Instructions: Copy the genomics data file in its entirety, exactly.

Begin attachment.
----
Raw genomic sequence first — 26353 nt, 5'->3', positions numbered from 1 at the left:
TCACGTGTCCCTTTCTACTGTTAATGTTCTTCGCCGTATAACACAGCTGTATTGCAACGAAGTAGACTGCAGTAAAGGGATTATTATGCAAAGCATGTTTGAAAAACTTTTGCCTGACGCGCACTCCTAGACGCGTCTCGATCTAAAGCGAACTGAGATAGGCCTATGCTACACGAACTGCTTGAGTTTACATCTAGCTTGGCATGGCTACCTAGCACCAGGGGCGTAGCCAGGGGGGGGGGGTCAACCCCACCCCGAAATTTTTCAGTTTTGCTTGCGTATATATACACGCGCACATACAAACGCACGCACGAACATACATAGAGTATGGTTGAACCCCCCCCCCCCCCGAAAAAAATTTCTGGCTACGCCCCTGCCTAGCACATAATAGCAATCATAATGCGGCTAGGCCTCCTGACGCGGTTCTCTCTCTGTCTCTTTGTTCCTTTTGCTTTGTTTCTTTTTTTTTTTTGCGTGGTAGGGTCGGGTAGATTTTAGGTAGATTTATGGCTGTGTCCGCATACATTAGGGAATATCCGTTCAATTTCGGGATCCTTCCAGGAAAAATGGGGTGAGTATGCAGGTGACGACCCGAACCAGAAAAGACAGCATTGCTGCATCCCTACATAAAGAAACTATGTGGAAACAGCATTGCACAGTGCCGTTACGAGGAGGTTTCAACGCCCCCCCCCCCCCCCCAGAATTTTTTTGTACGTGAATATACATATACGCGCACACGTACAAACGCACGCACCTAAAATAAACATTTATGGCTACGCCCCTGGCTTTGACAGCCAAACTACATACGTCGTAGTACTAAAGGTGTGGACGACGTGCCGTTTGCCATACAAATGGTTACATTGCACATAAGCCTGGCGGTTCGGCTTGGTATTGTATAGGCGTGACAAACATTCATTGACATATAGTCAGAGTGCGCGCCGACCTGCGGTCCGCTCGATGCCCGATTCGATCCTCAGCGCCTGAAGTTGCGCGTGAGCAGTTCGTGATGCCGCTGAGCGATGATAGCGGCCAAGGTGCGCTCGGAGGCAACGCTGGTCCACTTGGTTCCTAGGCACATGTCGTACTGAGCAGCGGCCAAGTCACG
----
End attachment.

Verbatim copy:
Raw genomic sequence first — 26353 nt, 5'->3', positions numbered from 1 at the left:
TCACGTGTCCCTTTCTACTGTTAATGTTCTTCGCCGTATAACACAGCTGTATTGCAACGAAGTAGACTGCAGTAAAGGGATTATTATGCAAAGCATGTTTGAAAAACTTTTGCCTGACGCGCACTCCTAGACGCGTCTCGATCTAAAGCGAACTGAGATAGGCCTATGCTACACGAACTGCTTGAGTTTACATCTAGCTTGGCATGGCTACCTAGCACCAGGGGCGTAGCCAGGGGGGGGGGGTCAACCCCACCCCGAAATTTTTCAGTTTTGCTTGCGTATATATACACGCGCACATACAAACGCACGCACGAACATACATAGAGTATGGTTGAACCCCCCCCCCCCCCGAAAAAAATTTCTGGCTACGCCCCTGCCTAGCACATAATAGCAATCATAATGCGGCTAGGCCTCCTGACGCGGTTCTCTCTCTGTCTCTTTGTTCCTTTTGCTTTGTTTCTTTTTTTTTTTTGCGTGGTAGGGTCGGGTAGATTTTAGGTAGATTTATGGCTGTGTCCGCATACATTAGGGAATATCCGTTCAATTTCGGGATCCTTCCAGGAAAAATGGGGTGAGTATGCAGGTGACGACCCGAACCAGAAAAGACAGCATTGCTGCATCCCTACATAAAGAAACTATGTGGAAACAGCATTGCACAGTGCCGTTACGAGGAGGTTTCAACGCCCCCCCCCCCCCCCCAGAATTTTTTTGTACGTGAATATACATATACGCGCACACGTACAAACGCACGCACCTAAAATAAACATTTATGGCTACGCCCCTGGCTTTGACAGCCAAACTACATACGTCGTAGTACTAAAGGTGTGGACGACGTGCCGTTTGCCATACAAATGGTTACATTGCACATAAGCCTGGCGGTTCGGCTTGGTATTGTATAGGCGTGACAAACATTCATTGACATATAGTCAGAGTGCGCGCCGACCTGCGGTCCGCTCGATGCCCGATTCGATCCTCAGCGCCTGAAGTTGCGCGTGAGCAGTTCGTGATGCCGCTGAGCGATGATAGCGGCCAAGGTGCGCTCGGAGGCAACGCTGGTCCACTTGGTTCCTAGGCACATGTCGTACTGAGCAGCGGCCAAGTCACG